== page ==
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Is it possible to escape that effect when assigning to a value:

irb(main):584:0>a = true

I have a code that has lots of assignings and when I am trying to test it I can not see the result because of all these returned values:

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Wrap this code in proc object? –  Marek Lipka Dec 22 '13 at 17:19
what does that mean? –  user2128702 Dec 22 '13 at 17:20

2 Answers 2

up vote 6 down vote accepted

You can start the irb or console attaching the --noecho option.

$ irb --noecho
2.0.0p353 :001 > true
2.0.0p353 :002 > 

Otherwise, if the console was started by another process, simply set conf.echo = false

$ irb 
2.0.0p353 :001 > true
 => true 
2.0.0p353 :002 > conf.echo = false
2.0.0p353 :004 > true
2.0.0p353 :005 >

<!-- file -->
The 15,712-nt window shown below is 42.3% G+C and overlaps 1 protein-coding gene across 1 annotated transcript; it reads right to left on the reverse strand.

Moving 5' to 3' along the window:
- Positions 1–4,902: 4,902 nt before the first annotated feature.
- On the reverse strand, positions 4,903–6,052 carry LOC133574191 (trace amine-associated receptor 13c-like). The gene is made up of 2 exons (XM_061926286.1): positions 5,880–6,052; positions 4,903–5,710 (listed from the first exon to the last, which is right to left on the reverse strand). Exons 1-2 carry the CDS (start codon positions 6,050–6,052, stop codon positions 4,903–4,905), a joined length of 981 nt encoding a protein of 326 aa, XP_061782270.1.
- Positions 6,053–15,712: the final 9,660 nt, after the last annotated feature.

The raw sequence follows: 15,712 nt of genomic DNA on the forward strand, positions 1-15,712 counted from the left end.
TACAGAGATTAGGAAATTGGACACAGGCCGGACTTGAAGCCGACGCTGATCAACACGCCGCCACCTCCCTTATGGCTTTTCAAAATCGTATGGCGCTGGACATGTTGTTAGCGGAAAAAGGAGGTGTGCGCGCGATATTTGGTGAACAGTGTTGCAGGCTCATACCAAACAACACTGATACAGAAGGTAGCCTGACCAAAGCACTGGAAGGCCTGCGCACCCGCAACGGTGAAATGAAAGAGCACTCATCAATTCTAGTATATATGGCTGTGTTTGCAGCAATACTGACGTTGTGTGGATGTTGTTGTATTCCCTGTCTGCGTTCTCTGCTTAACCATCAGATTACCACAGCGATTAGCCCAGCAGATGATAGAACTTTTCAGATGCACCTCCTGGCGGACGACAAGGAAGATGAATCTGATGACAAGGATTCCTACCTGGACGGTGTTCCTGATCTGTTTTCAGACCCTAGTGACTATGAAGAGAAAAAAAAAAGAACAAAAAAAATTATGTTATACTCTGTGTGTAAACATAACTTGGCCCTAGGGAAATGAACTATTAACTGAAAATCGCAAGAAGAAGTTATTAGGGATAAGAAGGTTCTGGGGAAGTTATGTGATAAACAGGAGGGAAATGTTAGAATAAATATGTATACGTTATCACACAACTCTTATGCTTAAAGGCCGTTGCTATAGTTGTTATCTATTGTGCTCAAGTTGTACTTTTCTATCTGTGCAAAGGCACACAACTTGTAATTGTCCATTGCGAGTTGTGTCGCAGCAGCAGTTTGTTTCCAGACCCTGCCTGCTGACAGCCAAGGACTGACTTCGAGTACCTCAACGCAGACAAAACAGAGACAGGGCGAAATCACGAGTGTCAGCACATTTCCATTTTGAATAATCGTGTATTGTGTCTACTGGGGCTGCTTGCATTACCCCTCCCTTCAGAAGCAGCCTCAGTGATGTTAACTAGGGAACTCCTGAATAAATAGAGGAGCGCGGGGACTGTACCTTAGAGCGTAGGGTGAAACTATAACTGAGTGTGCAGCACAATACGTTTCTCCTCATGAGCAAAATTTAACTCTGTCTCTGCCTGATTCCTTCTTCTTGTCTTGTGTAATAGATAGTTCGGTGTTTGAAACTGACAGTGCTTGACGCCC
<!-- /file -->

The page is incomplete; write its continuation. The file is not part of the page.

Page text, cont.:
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I configured it aditionally with the conf.echo but it keeps on returning these values. I have a module that has few class and modules inside of it and in the end of the model I make instances of the nested class and it generates those values. But thanks anyway. –  user2128702 Dec 22 '13 at 17:31
Type (or print out) conf and make sure that it prints out conf.echo=false. It also needs to be the first statement as soon as you start irb. –  Simone Carletti Dec 22 '13 at 17:34

Stick a semi-colon behind the command and it doesn't print, works for both pry and irb


[1] pry(main)> a = true
=> true
[2] pry(main)> a = true;
[3] pry(main)>


2.0.0p247 :001 > a = true
 => true
2.0.0p247 :002 > a = true;
2.0.0p247 :003 >
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The IRB version does not do what you think it does. Try with this for example: puts "hi";. Your understanding of Pry behaviour is correct though. –  banister Dec 24 '13 at 1:25

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